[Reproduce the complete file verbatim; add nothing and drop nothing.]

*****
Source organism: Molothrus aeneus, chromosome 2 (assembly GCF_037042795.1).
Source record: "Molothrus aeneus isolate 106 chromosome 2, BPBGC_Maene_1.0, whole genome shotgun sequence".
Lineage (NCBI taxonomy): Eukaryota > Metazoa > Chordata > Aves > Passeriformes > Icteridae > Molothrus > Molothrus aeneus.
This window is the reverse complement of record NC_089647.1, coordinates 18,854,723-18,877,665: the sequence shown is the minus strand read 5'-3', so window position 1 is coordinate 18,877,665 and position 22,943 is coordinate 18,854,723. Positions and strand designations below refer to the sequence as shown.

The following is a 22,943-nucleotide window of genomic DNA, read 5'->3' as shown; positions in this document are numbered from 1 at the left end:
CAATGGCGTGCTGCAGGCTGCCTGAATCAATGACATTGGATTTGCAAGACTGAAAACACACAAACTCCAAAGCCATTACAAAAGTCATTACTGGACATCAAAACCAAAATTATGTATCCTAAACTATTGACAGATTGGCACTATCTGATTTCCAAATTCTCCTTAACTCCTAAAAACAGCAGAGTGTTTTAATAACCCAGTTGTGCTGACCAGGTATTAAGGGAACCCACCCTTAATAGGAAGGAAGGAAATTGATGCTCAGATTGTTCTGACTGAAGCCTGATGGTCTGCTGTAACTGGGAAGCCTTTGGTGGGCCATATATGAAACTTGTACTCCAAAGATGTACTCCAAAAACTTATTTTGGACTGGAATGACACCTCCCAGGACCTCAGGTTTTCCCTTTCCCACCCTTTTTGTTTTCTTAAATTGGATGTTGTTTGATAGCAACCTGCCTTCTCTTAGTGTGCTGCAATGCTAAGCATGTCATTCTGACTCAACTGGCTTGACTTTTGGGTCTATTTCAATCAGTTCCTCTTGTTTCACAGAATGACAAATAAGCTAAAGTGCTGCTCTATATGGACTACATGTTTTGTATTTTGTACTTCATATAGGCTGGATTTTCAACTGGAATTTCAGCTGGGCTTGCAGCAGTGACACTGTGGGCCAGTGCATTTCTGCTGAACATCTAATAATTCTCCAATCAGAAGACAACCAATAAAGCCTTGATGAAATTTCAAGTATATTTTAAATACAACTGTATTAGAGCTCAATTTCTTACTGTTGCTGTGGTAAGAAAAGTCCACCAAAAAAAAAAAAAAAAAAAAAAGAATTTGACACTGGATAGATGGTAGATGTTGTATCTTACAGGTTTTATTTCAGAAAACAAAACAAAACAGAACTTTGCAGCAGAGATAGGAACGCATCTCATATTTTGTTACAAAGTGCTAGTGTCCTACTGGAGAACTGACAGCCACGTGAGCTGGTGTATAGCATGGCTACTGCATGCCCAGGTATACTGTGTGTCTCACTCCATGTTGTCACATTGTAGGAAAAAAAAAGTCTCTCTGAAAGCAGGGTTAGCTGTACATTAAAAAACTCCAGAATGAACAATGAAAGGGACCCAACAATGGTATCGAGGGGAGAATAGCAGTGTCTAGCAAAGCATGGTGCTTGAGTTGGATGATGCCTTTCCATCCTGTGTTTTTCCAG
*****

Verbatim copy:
Source organism: Molothrus aeneus, chromosome 2 (assembly GCF_037042795.1).
Source record: "Molothrus aeneus isolate 106 chromosome 2, BPBGC_Maene_1.0, whole genome shotgun sequence".
Lineage (NCBI taxonomy): Eukaryota > Metazoa > Chordata > Aves > Passeriformes > Icteridae > Molothrus > Molothrus aeneus.
This window is the reverse complement of record NC_089647.1, coordinates 18,854,723-18,877,665: the sequence shown is the minus strand read 5'-3', so window position 1 is coordinate 18,877,665 and position 22,943 is coordinate 18,854,723. Positions and strand designations below refer to the sequence as shown.

The following is a 22,943-nucleotide window of genomic DNA, read 5'->3' as shown; positions in this document are numbered from 1 at the left end:
CAATGGCGTGCTGCAGGCTGCCTGAATCAATGACATTGGATTTGCAAGACTGAAAACACACAAACTCCAAAGCCATTACAAAAGTCATTACTGGACATCAAAACCAAAATTATGTATCCTAAACTATTGACAGATTGGCACTATCTGATTTCCAAATTCTCCTTAACTCCTAAAAACAGCAGAGTGTTTTAATAACCCAGTTGTGCTGACCAGGTATTAAGGGAACCCACCCTTAATAGGAAGGAAGGAAATTGATGCTCAGATTGTTCTGACTGAAGCCTGATGGTCTGCTGTAACTGGGAAGCCTTTGGTGGGCCATATATGAAACTTGTACTCCAAAGATGTACTCCAAAAACTTATTTTGGACTGGAATGACACCTCCCAGGACCTCAGGTTTTCCCTTTCCCACCCTTTTTGTTTTCTTAAATTGGATGTTGTTTGATAGCAACCTGCCTTCTCTTAGTGTGCTGCAATGCTAAGCATGTCATTCTGACTCAACTGGCTTGACTTTTGGGTCTATTTCAATCAGTTCCTCTTGTTTCACAGAATGACAAATAAGCTAAAGTGCTGCTCTATATGGACTACATGTTTTGTATTTTGTACTTCATATAGGCTGGATTTTCAACTGGAATTTCAGCTGGGCTTGCAGCAGTGACACTGTGGGCCAGTGCATTTCTGCTGAACATCTAATAATTCTCCAATCAGAAGACAACCAATAAAGCCTTGATGAAATTTCAAGTATATTTTAAATACAACTGTATTAGAGCTCAATTTCTTACTGTTGCTGTGGTAAGAAAAGTCCACCAAAAAAAAAAAAAAAAAAAAAAGAATTTGACACTGGATAGATGGTAGATGTTGTATCTTACAGGTTTTATTTCAGAAAACAAAACAAAACAGAACTTTGCAGCAGAGATAGGAACGCATCTCATATTTTGTTACAAAGTGCTAGTGTCCTACTGGAGAACTGACAGCCACGTGAGCTGGTGTATAGCATGGCTACTGCATGCCCAGGTATACTGTGTGTCTCACTCCATGTTGTCACATTGTAGGAAAAAAAAAGTCTCTCTGAAAGCAGGGTTAGCTGTACATTAAAAAACTCCAGAATGAACAATGAAAGGGACCCAACAATGGTATCGAGGGGAGAATAGCAGTGTCTAGCAAAGCATGGTGCTTGAGTTGGATGATGCCTTTCCATCCTGTGTTTTTCCAG